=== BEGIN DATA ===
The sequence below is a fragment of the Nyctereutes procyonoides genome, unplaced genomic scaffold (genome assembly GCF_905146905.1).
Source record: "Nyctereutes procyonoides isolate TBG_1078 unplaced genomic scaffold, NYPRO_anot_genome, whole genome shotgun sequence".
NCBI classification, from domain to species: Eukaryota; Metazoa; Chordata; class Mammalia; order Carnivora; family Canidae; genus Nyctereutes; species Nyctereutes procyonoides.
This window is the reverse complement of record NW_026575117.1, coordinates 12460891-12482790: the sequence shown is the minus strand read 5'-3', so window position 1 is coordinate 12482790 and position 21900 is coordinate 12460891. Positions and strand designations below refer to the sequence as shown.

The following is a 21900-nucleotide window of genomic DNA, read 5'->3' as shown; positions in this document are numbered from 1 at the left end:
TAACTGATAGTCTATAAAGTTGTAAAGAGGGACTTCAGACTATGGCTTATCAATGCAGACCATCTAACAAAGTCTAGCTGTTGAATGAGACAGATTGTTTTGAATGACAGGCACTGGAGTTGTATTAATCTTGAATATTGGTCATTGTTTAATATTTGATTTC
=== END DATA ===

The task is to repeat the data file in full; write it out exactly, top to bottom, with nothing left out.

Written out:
The sequence below is a fragment of the Nyctereutes procyonoides genome, unplaced genomic scaffold (genome assembly GCF_905146905.1).
Source record: "Nyctereutes procyonoides isolate TBG_1078 unplaced genomic scaffold, NYPRO_anot_genome, whole genome shotgun sequence".
NCBI classification, from domain to species: Eukaryota; Metazoa; Chordata; class Mammalia; order Carnivora; family Canidae; genus Nyctereutes; species Nyctereutes procyonoides.
This window is the reverse complement of record NW_026575117.1, coordinates 12460891-12482790: the sequence shown is the minus strand read 5'-3', so window position 1 is coordinate 12482790 and position 21900 is coordinate 12460891. Positions and strand designations below refer to the sequence as shown.

The following is a 21900-nucleotide window of genomic DNA, read 5'->3' as shown; positions in this document are numbered from 1 at the left end:
TAACTGATAGTCTATAAAGTTGTAAAGAGGGACTTCAGACTATGGCTTATCAATGCAGACCATCTAACAAAGTCTAGCTGTTGAATGAGACAGATTGTTTTGAATGACAGGCACTGGAGTTGTATTAATCTTGAATATTGGTCATTGTTTAATATTTGATTTC